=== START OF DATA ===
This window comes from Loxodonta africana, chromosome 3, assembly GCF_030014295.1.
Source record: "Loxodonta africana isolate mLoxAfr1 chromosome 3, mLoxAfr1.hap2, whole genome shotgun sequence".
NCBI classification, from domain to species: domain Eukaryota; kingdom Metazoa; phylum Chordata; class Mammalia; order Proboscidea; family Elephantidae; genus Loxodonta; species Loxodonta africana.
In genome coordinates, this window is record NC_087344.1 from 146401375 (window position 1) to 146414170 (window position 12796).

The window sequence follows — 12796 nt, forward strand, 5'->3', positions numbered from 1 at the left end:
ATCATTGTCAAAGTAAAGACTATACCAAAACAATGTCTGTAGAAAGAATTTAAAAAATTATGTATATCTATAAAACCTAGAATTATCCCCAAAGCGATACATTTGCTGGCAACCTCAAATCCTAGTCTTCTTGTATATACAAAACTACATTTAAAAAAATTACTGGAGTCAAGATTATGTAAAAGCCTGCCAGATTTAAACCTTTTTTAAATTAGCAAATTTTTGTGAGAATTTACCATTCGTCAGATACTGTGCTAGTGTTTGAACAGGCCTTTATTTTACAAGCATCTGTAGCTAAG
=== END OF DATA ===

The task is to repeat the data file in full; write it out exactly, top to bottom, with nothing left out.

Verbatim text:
This window comes from Loxodonta africana, chromosome 3, assembly GCF_030014295.1.
Source record: "Loxodonta africana isolate mLoxAfr1 chromosome 3, mLoxAfr1.hap2, whole genome shotgun sequence".
NCBI classification, from domain to species: domain Eukaryota; kingdom Metazoa; phylum Chordata; class Mammalia; order Proboscidea; family Elephantidae; genus Loxodonta; species Loxodonta africana.
In genome coordinates, this window is record NC_087344.1 from 146401375 (window position 1) to 146414170 (window position 12796).

The window sequence follows — 12796 nt, forward strand, 5'->3', positions numbered from 1 at the left end:
ATCATTGTCAAAGTAAAGACTATACCAAAACAATGTCTGTAGAAAGAATTTAAAAAATTATGTATATCTATAAAACCTAGAATTATCCCCAAAGCGATACATTTGCTGGCAACCTCAAATCCTAGTCTTCTTGTATATACAAAACTACATTTAAAAAAATTACTGGAGTCAAGATTATGTAAAAGCCTGCCAGATTTAAACCTTTTTTAAATTAGCAAATTTTTGTGAGAATTTACCATTCGTCAGATACTGTGCTAGTGTTTGAACAGGCCTTTATTTTACAAGCATCTGTAGCTAAG